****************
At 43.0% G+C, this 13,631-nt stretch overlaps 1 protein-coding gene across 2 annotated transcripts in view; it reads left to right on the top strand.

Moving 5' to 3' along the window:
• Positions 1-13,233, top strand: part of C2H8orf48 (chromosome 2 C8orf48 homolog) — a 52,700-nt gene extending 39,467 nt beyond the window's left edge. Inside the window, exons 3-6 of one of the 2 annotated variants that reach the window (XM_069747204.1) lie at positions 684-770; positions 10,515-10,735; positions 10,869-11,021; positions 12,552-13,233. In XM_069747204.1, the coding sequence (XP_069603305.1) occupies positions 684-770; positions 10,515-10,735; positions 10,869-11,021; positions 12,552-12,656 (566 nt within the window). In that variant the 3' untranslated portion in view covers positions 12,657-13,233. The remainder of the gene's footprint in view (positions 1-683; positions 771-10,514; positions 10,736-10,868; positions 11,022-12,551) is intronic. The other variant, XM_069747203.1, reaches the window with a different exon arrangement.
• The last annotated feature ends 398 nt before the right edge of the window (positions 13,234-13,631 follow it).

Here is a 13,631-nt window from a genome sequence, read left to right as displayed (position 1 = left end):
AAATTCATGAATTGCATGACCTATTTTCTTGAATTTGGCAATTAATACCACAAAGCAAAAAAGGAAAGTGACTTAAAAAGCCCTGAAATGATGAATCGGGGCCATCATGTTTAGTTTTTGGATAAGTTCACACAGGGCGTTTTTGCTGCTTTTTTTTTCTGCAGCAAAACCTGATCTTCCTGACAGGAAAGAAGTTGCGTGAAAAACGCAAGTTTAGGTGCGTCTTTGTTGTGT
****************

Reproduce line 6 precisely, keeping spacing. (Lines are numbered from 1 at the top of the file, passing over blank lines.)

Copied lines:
AAATTCATGAATTGCATGACCTATTTTCTTGAATTTGGCAATTAATACCACAAAGCAAAAAAGGAAAGTGACTTAAAAAGCCCTGAAATGATGAATCGGGGCCATCATGTTTAGTTTTTGGATAAGTTCACACAGGGCGTTTTTGCTGCTTTTTTTTTCTGCAGCAAAACCTGATCTTCCTGACAGGAAAGAAGTTGCGTGAAAAACGCAAGTTTAGGTGCGTCTTTGTTGTGT